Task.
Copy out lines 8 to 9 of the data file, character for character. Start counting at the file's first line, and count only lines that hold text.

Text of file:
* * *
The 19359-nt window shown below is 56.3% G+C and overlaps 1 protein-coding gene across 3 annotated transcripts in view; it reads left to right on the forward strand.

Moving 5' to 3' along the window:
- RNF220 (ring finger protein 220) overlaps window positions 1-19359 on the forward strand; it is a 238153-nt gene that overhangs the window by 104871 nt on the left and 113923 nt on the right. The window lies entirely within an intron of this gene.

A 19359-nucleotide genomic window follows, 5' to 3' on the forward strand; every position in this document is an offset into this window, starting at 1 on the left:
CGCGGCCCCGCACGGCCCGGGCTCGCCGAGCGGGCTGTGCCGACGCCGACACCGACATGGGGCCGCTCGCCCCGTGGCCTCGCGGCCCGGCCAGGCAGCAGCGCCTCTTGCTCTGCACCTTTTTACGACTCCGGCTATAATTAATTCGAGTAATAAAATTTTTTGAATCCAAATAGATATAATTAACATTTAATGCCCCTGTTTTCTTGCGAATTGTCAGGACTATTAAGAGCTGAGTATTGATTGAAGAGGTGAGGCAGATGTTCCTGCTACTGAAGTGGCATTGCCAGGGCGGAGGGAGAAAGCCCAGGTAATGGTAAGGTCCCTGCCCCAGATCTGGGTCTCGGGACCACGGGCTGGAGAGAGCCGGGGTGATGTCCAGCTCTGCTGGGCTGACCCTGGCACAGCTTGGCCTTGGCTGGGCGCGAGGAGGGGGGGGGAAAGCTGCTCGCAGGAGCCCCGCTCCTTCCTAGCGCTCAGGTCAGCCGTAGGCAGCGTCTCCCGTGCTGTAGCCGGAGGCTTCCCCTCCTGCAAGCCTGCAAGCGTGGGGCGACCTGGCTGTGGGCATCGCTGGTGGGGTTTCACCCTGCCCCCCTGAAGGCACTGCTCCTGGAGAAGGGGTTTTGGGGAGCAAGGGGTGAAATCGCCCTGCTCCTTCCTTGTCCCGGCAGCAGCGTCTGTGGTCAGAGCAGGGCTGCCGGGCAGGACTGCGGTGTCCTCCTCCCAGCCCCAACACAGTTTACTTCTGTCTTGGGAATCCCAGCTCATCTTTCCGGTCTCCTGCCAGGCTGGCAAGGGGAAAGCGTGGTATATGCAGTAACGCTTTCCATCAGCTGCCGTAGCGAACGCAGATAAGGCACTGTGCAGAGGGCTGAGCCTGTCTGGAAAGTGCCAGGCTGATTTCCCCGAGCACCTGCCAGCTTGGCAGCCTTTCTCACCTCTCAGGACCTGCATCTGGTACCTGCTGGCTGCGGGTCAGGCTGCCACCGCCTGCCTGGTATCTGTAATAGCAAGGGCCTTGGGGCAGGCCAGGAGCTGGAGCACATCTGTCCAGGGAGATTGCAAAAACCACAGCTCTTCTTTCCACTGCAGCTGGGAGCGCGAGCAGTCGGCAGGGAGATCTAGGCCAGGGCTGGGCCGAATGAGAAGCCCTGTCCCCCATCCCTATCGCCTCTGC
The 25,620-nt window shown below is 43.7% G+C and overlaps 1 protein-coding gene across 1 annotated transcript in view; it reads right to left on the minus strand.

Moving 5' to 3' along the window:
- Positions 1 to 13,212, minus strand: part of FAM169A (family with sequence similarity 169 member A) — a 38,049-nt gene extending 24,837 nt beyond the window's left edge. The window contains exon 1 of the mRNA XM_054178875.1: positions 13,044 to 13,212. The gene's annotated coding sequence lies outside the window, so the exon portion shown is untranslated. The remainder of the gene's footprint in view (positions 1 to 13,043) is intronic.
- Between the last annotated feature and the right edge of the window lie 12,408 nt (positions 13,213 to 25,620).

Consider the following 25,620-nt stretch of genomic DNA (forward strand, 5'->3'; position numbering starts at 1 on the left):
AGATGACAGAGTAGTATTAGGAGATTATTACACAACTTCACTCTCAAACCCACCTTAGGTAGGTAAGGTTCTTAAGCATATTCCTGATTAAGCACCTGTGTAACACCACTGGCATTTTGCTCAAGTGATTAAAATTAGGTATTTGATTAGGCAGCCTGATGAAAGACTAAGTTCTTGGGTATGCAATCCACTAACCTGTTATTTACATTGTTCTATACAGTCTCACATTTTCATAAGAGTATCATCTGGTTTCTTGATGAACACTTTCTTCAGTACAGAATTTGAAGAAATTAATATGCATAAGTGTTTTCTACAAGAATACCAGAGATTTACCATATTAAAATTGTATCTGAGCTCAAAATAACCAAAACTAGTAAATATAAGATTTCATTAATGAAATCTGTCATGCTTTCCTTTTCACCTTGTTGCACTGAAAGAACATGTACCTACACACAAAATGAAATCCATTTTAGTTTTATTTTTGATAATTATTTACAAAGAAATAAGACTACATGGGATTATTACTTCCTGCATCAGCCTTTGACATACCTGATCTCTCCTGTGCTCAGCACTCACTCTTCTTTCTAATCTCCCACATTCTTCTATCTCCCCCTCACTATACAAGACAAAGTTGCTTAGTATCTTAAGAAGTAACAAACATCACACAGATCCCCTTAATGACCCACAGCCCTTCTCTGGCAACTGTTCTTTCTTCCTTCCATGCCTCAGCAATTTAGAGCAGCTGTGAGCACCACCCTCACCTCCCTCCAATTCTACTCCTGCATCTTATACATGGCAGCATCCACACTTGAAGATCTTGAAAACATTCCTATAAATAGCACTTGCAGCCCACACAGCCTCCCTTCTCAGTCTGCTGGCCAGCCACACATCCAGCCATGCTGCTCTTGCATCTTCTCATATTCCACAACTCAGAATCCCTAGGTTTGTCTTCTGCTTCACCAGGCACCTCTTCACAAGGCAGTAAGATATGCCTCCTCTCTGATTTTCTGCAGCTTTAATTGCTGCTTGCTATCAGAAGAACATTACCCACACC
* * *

- Positions 1 to 13,212, minus strand: part of FAM169A (family with sequence similarity 169 member A) — a 38,049-nt gene extending 24,837 nt beyond the window's left edge. The window contains exon 1 of the mRNA XM_054178875.1: positions 13,044 to 13,212. The gene's annotated coding sequence lies outside the window, so the exon portion shown is untranslated. The remainder of the gene's footprint in view (positions 1 to 13,043) is intronic.
- Between the last annotated feature and the right edge of the window lie 12,408 nt (positions 13,213 to 25,620).